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Jackson Heights Street Co-Named After the Late Sen. José Peralta

The late Sen. Jose Peralta’s family and local officials hold a street sign in his name at Sunday’s ceremony (City Council Twitter)

Oct. 7, 2019 By Allie Griffin

Dozens of community members and local elected officials joined together in Jackson Heights Sunday for a special street co-naming ceremony to remember the late State Senator José Peralta who passed away last fall.

On Sunday, Oct. 6, 79th Street between 37th Avenue and 35th Avenue in Jackson Heights was co-named “State Senator José R. Peralta Way.” The ceremony brought together local officials, neighbors and the family and friends of Peralta, including his wife and children. 

City Council Member Daniel Dromm passed legislation to co-name the street in honor of Peralta. Dromm described Peralta as “a beloved civic leader and elected official who left an indelible mark on the community he served for many years.”

Peralta made history by becoming the first Dominican-American elected to the New York Senate when he was voted into office in March 2010. He served Senate District 13 from 2010 until his death on Nov. 21, 2018 at 47 years of age. 

A photo of the late Sen. Jose Peralta at Sunday’s ceremony (City Council Twitter)

Peralta was most known for his support of undocumented immigrants, specifically young people who he believed deserved equal opportunity to achieve the American Dream.

In 2013, he introduced the New York State DREAM Act and built support for the bill in following years. It was passed and signed into law by Governor Andrew Cuomo earlier this year and was renamed the José Peralta New York State DREAM Act after his death. Undocumented children, who are students in New York schools, now have access to state aid for higher education.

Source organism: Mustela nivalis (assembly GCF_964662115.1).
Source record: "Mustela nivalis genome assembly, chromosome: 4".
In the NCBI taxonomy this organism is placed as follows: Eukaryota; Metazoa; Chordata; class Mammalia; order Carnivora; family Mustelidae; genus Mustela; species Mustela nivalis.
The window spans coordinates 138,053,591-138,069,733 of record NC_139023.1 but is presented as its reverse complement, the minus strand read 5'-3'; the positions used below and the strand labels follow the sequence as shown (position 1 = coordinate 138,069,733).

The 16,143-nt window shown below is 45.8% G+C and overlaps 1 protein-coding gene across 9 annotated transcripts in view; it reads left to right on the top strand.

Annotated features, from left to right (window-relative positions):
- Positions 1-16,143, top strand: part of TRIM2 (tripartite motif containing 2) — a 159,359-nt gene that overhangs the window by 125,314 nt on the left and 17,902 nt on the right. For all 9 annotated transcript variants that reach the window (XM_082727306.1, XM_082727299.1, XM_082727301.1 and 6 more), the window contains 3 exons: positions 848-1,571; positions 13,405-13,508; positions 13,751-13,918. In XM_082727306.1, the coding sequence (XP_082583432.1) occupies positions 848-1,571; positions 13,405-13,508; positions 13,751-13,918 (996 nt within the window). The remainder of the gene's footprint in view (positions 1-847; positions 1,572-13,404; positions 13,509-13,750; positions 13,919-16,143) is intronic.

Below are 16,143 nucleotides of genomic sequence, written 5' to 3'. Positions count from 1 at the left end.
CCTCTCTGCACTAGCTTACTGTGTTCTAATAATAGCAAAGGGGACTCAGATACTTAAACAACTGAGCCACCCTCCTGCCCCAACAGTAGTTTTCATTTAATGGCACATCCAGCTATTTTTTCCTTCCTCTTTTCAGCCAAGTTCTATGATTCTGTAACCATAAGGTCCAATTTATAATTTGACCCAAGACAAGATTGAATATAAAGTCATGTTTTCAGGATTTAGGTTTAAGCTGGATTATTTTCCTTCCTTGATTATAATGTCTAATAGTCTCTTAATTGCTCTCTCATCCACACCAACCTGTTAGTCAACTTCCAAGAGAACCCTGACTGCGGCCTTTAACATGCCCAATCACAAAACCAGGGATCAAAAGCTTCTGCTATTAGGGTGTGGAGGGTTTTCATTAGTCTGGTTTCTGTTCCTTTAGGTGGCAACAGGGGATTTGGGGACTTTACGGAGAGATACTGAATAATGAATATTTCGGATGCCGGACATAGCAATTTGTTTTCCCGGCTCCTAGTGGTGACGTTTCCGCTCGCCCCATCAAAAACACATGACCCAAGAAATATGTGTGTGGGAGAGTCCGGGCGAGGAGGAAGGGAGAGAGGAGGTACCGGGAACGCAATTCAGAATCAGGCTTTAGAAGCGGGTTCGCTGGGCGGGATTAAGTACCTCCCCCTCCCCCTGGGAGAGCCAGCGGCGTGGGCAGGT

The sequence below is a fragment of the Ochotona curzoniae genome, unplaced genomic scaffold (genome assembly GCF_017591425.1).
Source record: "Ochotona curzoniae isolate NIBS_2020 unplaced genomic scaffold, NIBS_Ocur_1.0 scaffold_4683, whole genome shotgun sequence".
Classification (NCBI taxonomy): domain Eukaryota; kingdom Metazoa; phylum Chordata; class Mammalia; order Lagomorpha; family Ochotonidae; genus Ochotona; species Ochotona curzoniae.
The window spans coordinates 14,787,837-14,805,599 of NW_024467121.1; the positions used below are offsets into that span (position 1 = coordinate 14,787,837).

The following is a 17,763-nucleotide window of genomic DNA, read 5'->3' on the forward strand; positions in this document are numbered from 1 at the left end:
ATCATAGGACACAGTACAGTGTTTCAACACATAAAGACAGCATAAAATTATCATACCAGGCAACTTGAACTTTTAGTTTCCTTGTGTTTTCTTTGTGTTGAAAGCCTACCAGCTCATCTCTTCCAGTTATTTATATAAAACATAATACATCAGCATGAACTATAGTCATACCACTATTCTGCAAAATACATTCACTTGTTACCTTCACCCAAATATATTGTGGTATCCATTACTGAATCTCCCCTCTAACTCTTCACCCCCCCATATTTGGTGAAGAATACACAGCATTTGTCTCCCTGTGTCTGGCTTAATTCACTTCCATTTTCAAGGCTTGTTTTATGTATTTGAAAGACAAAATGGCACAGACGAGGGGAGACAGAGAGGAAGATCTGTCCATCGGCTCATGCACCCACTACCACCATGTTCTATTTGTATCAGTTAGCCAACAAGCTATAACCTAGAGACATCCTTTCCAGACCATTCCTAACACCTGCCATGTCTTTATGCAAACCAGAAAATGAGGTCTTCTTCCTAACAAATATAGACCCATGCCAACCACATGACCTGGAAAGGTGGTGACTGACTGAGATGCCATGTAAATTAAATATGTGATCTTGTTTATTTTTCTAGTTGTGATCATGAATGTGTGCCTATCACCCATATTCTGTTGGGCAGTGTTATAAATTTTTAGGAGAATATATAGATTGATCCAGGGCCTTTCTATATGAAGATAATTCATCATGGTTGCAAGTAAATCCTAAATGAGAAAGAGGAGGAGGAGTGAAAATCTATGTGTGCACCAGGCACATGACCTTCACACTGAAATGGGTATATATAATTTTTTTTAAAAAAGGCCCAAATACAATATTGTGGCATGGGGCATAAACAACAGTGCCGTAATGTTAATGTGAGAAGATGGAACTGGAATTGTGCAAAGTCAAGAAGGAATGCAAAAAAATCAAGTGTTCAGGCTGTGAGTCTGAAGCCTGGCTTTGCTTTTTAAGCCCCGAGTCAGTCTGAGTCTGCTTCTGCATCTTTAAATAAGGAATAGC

The late senator’s tenure was also marked by a focus on immigration justice, support for working class families, access to quality education for all children and advocacy for LGBT rights. 

Prior to his service in the State Senate, Peralta served in the State Assembly from 2002 to 2010. He was a member of the New York Senate Black, Puerto Rican, Hispanic and Asian caucuses, and of the Puerto Rican Hispanic Task Force.  

“New York political history will remember Peralta as a legislator of principled advocacy and genuine kindness,” Dromm said. “The Peralta family looks forward to watching his legacy live on through every civic-minded young person inspired to serve their community and fight for a more just America.” 

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Flushing Skeptic

He was a charming, personable, considerate activist who always treated everyone with respect. His death at such an early age was a real blow to the community, Hispanic and non-Hispanic. He will be sorely missed and this street renaming is an appropriate tribute


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